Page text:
Driving home when a person is inebriated can lead to devastating impacts. Now, the state of California is trying to make it easier for patrons to get a free or cheap ride home after an evening of drinking. Their common-sense approach promises to reduce drunk-driving disasters and increase public safety.

Just three days into the new year, a suspected drunk driver in San Diego sped into another car and caused the deaths of two people. Hopefully, state lawmakers have a new tool to combat drunk driving.

On January 1, California law was amended to allow beer and alcohol manufacturers and licensed sellers to offer customers free or discounted rides home through taxis, ride-hailing companies, and other transportation options. To ensure that companies don’t use this as a marketing tool to get patrons to buy more drinks, the bill prohibits them from conditioning the perk on the purchase of an alcoholic beverage.

The amendment passed the legislature unanimously demonstrating that this is a bipartisan issue. It was also supported by beer and alcohol companies as well as ride-hailing companies like Uber and Lyft.

Not everyone was on board though. Alcohol Justice, an activist group which bills itself as the watchdog for the industry, suggests that this effort will encourage people to overindulge because they may go drinking elsewhere instead of home. We’ll have to observe the data on drunk driving incidences to determine if their concerns have merit. However, the fact that other states already have similar laws in place, tells us something.

California now joins 44 other states and Washington, D.C., in permitting alcohol providers to offer free or discounted rides. The trend has picked up speed as ride-hailing has grown in popularity.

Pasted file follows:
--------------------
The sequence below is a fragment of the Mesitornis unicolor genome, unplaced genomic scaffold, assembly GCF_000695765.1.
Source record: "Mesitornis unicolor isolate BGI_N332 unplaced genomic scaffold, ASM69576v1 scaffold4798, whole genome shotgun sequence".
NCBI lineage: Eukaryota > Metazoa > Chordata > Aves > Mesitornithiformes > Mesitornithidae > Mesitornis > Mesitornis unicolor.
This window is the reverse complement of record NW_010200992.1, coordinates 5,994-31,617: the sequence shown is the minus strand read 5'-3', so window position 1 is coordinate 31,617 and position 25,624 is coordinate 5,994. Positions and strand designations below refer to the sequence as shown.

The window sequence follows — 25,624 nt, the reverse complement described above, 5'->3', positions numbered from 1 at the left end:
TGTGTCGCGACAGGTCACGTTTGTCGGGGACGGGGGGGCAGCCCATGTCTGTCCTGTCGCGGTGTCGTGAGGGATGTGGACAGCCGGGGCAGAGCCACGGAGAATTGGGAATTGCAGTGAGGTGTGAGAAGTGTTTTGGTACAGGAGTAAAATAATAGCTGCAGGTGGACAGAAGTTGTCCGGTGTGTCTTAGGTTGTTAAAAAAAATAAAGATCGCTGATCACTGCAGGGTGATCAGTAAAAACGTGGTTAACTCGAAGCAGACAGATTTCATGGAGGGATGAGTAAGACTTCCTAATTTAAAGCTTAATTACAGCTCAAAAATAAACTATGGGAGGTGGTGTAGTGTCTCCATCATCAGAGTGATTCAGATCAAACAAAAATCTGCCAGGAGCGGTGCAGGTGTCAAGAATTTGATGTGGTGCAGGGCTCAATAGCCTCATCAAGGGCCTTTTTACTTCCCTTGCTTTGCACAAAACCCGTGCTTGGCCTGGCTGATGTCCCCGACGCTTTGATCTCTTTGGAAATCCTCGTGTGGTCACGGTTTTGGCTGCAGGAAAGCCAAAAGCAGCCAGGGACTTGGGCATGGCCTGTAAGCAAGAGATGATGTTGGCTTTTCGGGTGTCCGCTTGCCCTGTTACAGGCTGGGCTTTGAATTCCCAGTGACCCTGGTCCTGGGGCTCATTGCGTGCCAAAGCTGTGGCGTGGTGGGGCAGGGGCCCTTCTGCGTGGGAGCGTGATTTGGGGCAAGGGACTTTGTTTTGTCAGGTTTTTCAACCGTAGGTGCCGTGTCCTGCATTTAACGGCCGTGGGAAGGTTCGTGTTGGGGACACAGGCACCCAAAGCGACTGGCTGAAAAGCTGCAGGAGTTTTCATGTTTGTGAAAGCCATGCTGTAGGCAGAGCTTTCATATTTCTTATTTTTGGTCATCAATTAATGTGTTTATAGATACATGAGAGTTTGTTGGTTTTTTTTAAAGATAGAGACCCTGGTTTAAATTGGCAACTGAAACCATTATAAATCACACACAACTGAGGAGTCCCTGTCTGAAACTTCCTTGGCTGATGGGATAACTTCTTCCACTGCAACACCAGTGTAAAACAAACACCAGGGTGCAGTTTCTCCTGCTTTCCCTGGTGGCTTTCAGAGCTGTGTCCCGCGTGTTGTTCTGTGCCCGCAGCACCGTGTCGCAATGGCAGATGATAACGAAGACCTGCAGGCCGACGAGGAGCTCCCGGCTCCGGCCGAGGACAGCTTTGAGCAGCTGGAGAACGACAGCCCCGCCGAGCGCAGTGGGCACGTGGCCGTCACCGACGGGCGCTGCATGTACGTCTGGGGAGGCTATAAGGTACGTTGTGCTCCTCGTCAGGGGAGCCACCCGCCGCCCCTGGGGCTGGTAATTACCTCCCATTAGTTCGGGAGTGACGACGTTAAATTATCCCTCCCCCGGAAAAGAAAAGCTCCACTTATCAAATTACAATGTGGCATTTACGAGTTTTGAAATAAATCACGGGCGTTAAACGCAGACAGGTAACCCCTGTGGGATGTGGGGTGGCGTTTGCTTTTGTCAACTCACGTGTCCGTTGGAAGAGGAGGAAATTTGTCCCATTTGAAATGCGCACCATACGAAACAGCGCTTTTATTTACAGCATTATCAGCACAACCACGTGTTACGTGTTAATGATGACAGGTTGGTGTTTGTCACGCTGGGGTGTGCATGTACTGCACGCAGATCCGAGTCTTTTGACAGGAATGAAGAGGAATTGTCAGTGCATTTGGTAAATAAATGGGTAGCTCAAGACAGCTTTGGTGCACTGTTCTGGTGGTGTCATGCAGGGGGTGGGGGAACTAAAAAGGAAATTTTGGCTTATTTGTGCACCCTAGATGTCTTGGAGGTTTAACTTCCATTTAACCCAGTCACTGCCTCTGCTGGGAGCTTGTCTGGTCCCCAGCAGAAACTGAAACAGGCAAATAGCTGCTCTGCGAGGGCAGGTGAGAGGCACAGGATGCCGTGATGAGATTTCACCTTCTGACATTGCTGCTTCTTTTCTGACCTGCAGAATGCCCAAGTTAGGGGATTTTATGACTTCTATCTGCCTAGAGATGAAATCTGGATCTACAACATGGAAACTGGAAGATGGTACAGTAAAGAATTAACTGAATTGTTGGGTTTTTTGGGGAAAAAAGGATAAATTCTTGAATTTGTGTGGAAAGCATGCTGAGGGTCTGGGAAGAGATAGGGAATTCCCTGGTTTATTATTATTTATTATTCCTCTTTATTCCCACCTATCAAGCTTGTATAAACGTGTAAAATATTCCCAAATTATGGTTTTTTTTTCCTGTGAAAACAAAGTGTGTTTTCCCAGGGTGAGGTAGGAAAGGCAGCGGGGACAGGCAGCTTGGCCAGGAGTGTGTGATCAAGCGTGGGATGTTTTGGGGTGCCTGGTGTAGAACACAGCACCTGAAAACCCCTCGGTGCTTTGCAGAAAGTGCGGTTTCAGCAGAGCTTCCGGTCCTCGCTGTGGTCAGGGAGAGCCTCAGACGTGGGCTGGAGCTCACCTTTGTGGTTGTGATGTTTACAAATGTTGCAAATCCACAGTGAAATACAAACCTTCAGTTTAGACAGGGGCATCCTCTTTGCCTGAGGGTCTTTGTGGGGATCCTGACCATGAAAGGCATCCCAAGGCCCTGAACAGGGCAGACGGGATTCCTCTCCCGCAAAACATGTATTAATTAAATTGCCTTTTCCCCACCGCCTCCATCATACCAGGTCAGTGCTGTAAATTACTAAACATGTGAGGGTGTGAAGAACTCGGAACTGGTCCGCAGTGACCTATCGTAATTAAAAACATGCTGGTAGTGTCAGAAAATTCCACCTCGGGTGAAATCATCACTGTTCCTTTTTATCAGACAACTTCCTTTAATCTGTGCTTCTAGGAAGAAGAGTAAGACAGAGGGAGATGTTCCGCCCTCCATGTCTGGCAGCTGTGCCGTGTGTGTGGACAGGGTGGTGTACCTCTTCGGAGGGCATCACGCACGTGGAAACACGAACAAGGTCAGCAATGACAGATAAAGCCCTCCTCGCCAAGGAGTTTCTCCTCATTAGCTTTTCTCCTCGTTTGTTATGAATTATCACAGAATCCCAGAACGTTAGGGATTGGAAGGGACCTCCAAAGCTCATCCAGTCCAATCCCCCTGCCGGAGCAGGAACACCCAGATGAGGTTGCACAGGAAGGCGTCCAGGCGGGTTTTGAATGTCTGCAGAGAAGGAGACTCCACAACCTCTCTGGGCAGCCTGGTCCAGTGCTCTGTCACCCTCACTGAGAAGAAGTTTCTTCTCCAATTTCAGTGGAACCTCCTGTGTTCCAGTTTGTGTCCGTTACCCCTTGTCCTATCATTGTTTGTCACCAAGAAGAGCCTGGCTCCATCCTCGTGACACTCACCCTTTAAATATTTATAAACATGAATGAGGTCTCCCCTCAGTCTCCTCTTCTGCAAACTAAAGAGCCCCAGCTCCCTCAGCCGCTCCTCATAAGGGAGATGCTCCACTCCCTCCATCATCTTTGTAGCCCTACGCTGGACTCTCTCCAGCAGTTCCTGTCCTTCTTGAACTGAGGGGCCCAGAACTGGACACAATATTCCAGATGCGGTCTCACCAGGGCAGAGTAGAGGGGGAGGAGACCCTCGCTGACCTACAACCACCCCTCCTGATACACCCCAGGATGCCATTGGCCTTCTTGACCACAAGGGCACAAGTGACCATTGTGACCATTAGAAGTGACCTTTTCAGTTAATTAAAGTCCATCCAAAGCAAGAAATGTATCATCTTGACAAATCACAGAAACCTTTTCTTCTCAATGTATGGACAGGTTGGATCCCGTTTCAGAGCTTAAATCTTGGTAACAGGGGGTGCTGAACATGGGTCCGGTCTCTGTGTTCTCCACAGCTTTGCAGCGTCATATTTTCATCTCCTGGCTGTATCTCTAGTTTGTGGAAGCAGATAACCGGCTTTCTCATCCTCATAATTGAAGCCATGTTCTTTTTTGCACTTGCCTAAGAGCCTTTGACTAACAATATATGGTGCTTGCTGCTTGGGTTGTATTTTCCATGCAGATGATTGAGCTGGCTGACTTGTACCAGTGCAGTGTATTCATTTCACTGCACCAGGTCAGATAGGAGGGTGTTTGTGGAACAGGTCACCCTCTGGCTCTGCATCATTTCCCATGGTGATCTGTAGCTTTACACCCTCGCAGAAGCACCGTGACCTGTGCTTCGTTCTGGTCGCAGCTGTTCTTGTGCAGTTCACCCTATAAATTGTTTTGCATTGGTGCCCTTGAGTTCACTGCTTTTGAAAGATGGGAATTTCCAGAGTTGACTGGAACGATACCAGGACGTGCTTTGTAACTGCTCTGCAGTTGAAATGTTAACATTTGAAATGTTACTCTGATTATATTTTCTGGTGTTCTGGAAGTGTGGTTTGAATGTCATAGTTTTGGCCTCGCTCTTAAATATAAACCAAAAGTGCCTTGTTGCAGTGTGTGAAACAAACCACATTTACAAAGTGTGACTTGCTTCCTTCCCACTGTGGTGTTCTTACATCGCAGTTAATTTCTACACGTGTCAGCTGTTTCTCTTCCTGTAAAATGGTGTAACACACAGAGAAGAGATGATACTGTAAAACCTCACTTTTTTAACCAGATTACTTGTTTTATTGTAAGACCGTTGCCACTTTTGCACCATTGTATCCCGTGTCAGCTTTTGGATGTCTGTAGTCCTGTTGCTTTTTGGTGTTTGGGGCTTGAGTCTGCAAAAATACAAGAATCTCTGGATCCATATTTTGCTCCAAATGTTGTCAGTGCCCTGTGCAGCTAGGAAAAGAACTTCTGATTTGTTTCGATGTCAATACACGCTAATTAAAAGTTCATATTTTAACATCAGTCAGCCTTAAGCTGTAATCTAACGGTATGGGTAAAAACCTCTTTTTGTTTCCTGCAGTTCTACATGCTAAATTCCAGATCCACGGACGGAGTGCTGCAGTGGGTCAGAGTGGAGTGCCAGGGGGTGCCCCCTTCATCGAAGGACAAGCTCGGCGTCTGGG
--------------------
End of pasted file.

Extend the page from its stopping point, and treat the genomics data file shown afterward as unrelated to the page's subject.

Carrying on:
This is an example of how common-sense legislation can free the marketplace to use technology to solve problems in society. There’s a growing body of evidence about the impact of ride-hailing on drunk driving. Analysis of county data from 2007 through 2015, found that when Uber began operating in an area, the rate of DUIs and fatal accidents decreased. The entrance of Uber led to a 6-percent decline in the fatal accident rate, an 18-percent decline in fatal night-time crashes, and for each additional year of operation is associated with a 16.6-percent decline in vehicular fatalities.

We’ve also seen what happens to public safety when lawmakers try to straddle technology and innovation with added regulation. When Uber and Lyft left Austin in the wake of greater regulations, arrests for driving while intoxicated spiked by 7.5 percent.

It’s a positive step that California, the home of Silicon Valley, has caught up to other less tech-forward states. We need more reasonable approaches to dealing with public safety and maybe we can save more lives through greater freedom.